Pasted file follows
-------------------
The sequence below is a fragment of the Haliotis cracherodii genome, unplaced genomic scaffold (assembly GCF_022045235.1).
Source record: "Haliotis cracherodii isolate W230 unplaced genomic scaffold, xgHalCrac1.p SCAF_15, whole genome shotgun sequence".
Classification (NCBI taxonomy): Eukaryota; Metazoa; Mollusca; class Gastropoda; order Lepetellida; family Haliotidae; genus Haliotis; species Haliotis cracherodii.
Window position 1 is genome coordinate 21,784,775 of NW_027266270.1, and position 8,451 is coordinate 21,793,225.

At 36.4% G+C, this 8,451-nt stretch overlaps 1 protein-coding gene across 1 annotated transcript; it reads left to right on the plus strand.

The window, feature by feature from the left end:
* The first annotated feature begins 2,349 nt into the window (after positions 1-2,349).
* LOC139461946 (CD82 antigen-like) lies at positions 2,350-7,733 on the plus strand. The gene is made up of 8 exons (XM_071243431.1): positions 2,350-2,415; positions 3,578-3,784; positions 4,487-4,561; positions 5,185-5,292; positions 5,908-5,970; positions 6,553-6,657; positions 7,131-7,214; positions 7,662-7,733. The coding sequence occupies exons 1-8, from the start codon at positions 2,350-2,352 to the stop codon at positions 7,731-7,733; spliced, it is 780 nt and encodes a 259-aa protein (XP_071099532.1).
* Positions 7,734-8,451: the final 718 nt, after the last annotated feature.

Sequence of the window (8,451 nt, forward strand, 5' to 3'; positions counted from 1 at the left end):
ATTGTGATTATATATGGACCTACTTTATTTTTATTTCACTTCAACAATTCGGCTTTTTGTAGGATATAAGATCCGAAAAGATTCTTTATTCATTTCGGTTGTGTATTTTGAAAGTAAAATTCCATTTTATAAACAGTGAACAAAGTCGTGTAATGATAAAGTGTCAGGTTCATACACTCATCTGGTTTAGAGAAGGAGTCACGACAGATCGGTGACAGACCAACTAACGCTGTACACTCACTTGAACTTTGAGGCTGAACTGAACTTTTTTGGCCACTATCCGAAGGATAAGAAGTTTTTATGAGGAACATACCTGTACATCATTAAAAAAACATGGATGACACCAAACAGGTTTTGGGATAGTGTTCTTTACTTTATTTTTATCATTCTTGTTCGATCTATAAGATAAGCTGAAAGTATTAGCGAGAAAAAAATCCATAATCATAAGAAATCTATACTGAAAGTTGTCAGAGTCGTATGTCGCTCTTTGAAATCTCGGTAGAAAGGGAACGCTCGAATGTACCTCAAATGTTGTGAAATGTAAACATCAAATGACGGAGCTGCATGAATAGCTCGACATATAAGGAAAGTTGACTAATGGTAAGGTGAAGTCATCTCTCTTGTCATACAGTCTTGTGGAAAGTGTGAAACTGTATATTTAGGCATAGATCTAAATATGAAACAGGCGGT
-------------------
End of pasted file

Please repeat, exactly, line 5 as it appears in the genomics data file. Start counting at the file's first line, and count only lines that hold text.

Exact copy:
At 36.4% G+C, this 8,451-nt stretch overlaps 1 protein-coding gene across 1 annotated transcript; it reads left to right on the plus strand.